15. If they all came off without incident, give yourself a hug and go get some food while I learn the newbs how to remove broken studs. Come back when I get to step 14.
16. If you are lucky the stud broke off with some threads sticking out of the head, if that’s the case, grab your handy dandy vice grips and pull that sucker out. If your not so lucky, or your anything like me, (I suck at life, luck has nothing to do with it) then the studs you broke off are flush with the head.
17. Keep spraying penetrating oil on the broken studs, it will make things easier. Get your drill, plug it in, you will want to start with a very small bit like 1/16 inch. Drill a whole in the center of the broken stud, go very slow and don’t use a lot of pressure, you don’t want to break the bit, keep spraying, it will lubricate the bit and keep it from squealing or dulling too fast. Once your whole is about a ¼ inch deep, step up to a 1/8 inch drill bit, you shouldn’t need to drill as deep with this one. Once you have a 1/8 inch whole, put your easy out into the drill, and switch it to reverse. Insert it into the whole and apply pressure to the trigger, go very slow, if you go to fast you will either strip out the bit, or break it off in the whole, in either case you’re an idiot. Start as slowly as you can, it shouldn’t take much, the bit should grab in the whole and begin to turn the stud out of the head. Hooray, you did it, lets move on, if you screwed up, too bad, sell your car, its over, just kidding, just use a slightly larger bit to widen the whole and try again.
18. For the lucky ones welcome back smarty pants how was your break? Well stop lounging around, let’s get back to work. Ok, time for more cleaning, grab your Scotch Brite pad and clean the head and turbo gasket surfaces, remember, leaks = bad. Now is also a good time to clean some of the carbon out of the exhaust ports.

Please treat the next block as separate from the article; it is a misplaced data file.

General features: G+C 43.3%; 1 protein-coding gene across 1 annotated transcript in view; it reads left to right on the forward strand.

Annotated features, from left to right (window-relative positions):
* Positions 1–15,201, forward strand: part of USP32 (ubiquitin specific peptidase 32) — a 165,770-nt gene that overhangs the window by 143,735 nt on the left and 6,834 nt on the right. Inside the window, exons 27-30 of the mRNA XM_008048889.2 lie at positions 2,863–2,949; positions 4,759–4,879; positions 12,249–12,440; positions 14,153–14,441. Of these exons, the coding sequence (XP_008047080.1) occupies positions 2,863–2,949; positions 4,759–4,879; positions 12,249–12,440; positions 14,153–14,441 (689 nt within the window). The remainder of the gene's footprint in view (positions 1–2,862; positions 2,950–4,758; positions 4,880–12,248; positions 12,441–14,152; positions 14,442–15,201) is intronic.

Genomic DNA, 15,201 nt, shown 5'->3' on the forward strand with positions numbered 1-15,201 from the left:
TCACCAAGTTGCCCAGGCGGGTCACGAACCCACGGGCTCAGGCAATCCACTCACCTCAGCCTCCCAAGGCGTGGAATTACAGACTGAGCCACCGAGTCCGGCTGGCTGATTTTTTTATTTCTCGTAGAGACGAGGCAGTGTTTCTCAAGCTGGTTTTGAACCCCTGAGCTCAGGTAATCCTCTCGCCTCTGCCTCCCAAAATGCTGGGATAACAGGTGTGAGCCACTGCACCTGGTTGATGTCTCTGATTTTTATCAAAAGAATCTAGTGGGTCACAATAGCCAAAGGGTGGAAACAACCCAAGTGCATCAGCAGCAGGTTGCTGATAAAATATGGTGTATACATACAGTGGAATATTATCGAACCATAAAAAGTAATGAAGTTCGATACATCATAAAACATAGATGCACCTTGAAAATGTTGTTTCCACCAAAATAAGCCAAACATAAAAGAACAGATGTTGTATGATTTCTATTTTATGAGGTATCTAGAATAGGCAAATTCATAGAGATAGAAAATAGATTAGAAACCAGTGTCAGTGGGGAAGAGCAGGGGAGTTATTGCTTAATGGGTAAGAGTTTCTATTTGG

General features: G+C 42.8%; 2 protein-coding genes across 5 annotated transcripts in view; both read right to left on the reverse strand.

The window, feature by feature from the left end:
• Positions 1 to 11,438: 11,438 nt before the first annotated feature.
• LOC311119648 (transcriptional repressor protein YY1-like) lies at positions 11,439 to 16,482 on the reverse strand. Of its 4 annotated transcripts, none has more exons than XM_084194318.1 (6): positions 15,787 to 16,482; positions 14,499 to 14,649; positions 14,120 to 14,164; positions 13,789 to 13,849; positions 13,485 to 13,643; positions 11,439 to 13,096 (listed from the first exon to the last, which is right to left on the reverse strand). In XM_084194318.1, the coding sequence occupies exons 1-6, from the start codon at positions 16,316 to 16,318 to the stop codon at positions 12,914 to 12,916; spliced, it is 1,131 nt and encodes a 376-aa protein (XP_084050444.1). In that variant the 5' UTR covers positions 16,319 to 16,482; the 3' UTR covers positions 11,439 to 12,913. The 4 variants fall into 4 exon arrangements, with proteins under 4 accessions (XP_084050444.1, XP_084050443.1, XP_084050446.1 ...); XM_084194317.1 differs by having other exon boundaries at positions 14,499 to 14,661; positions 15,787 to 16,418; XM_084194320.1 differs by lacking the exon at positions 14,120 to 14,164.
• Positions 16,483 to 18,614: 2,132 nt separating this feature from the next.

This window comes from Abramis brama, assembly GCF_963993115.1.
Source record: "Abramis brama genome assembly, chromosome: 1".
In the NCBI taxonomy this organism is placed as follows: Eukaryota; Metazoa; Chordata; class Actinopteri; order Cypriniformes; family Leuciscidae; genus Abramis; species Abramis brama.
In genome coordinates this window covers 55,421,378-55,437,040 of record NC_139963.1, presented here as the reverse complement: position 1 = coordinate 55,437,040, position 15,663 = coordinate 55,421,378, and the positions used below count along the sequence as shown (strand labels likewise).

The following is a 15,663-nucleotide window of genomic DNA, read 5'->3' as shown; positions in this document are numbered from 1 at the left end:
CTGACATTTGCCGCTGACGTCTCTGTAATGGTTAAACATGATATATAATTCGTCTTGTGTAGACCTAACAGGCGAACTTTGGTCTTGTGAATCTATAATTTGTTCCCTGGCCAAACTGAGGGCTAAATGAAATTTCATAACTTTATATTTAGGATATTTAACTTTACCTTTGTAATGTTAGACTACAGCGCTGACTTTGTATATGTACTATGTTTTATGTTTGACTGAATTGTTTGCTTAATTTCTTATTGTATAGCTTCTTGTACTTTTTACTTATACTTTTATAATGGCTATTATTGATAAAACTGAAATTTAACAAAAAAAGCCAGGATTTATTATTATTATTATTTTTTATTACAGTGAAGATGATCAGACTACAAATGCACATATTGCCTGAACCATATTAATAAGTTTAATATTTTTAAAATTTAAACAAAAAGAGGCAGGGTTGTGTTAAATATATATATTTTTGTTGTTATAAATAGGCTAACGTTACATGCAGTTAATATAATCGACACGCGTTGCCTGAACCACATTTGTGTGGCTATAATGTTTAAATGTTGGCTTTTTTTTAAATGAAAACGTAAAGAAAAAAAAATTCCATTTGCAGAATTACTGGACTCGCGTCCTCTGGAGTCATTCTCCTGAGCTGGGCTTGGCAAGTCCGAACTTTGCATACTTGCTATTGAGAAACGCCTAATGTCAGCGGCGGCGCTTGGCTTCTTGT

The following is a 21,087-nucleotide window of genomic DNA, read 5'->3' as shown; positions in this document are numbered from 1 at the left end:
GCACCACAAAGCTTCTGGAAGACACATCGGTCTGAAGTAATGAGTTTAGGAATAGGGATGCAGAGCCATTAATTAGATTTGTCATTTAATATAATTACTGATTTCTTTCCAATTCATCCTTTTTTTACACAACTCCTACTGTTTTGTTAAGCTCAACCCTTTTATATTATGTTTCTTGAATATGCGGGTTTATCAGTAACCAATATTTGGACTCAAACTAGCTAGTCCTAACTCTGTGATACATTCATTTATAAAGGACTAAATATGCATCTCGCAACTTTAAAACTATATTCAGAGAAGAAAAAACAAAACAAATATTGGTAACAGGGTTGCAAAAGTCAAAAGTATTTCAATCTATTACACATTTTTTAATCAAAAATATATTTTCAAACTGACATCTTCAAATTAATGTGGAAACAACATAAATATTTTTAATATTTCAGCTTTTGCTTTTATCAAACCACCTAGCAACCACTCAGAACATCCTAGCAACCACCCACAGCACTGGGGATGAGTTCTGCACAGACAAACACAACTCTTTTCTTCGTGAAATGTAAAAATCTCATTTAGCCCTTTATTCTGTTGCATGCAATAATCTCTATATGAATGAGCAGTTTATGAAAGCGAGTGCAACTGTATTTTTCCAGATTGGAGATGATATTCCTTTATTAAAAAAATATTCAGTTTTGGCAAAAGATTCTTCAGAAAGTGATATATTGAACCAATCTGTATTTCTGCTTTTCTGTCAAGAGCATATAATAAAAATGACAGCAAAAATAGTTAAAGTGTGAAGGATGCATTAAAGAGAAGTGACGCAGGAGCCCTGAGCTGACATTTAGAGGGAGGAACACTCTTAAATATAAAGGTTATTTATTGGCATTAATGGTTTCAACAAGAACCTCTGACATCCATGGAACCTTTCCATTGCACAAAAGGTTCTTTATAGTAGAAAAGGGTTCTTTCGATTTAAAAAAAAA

19. Now is a good time to get out your new manifold and match it up with the old manifold, making sure flange locations and sizes are the same.
20. If your manifold came with a brace, install it now; also install all the studs onto the turbo mounting flange
21. Install the new gaskets and start working the manifold into place, its going to take some wiggling.
22. Once the manifold is into place on the head, install the nuts to hold it, don’t forget the big washers. Tighten them down starting in the center and working back and forth towards the outside, each time increasing tightness until they are all fully tight.
23. Pick the turbo up and slide it over the studs on the new manifold, make sure to put the nuts on the engine side of the flange on first, if you pull it all the way flush they will not fit, so work them all on slowly. Tighten all four using a criss-cross pattern.
24. If you have hard lines, reinstall them with new copper crush washers
25. Reinstall the compressor extension.
26. The factory oil separator can will not fit due to the location of the number four exhaust runner, it will need to be modified slightly. Start by bending one of the brackets on the side of it so you can attach it to the corner of the valve cover. Attach the lower hose. Find a piece of hose the correct size for the top of the separator and cut it to proper length, it will need to be slightly longer than the factory piece. Make sure you use hose capable of withstanding the heat created by the manifold and turbo. Install the hose on top of the separator. Don’t forget to hose clamp it.